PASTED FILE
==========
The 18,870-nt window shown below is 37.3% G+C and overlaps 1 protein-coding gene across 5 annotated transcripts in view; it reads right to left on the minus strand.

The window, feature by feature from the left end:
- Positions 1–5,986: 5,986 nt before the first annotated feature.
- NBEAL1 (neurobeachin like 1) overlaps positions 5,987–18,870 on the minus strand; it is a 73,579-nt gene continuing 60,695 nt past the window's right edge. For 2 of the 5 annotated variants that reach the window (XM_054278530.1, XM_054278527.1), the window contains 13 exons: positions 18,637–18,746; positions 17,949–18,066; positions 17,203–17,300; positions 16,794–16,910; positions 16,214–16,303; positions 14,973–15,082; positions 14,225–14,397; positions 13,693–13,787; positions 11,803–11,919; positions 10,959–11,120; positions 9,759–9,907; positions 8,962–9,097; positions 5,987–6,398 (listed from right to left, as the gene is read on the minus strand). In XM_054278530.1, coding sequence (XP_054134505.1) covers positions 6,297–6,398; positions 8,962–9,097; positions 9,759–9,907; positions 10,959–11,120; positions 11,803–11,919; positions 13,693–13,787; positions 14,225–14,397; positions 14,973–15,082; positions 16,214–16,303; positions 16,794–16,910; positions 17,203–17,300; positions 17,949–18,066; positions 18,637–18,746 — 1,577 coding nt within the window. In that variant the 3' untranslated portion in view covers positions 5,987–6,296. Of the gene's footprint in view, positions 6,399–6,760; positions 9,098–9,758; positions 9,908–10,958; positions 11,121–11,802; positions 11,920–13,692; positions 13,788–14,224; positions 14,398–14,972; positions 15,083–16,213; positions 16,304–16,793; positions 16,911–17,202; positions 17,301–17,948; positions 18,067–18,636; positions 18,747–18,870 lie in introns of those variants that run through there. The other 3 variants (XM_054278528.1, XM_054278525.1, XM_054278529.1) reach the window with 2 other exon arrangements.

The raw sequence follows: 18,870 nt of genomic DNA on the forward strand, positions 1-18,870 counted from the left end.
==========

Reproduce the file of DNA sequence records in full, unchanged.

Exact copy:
The 18,870-nt window shown below is 37.3% G+C and overlaps 1 protein-coding gene across 5 annotated transcripts in view; it reads right to left on the minus strand.

The window, feature by feature from the left end:
- Positions 1–5,986: 5,986 nt before the first annotated feature.
- NBEAL1 (neurobeachin like 1) overlaps positions 5,987–18,870 on the minus strand; it is a 73,579-nt gene continuing 60,695 nt past the window's right edge. For 2 of the 5 annotated variants that reach the window (XM_054278530.1, XM_054278527.1), the window contains 13 exons: positions 18,637–18,746; positions 17,949–18,066; positions 17,203–17,300; positions 16,794–16,910; positions 16,214–16,303; positions 14,973–15,082; positions 14,225–14,397; positions 13,693–13,787; positions 11,803–11,919; positions 10,959–11,120; positions 9,759–9,907; positions 8,962–9,097; positions 5,987–6,398 (listed from right to left, as the gene is read on the minus strand). In XM_054278530.1, coding sequence (XP_054134505.1) covers positions 6,297–6,398; positions 8,962–9,097; positions 9,759–9,907; positions 10,959–11,120; positions 11,803–11,919; positions 13,693–13,787; positions 14,225–14,397; positions 14,973–15,082; positions 16,214–16,303; positions 16,794–16,910; positions 17,203–17,300; positions 17,949–18,066; positions 18,637–18,746 — 1,577 coding nt within the window. In that variant the 3' untranslated portion in view covers positions 5,987–6,296. Of the gene's footprint in view, positions 6,399–6,760; positions 9,098–9,758; positions 9,908–10,958; positions 11,121–11,802; positions 11,920–13,692; positions 13,788–14,224; positions 14,398–14,972; positions 15,083–16,213; positions 16,304–16,793; positions 16,911–17,202; positions 17,301–17,948; positions 18,067–18,636; positions 18,747–18,870 lie in introns of those variants that run through there. The other 3 variants (XM_054278528.1, XM_054278525.1, XM_054278529.1) reach the window with 2 other exon arrangements.

The raw sequence follows: 18,870 nt of genomic DNA on the forward strand, positions 1-18,870 counted from the left end.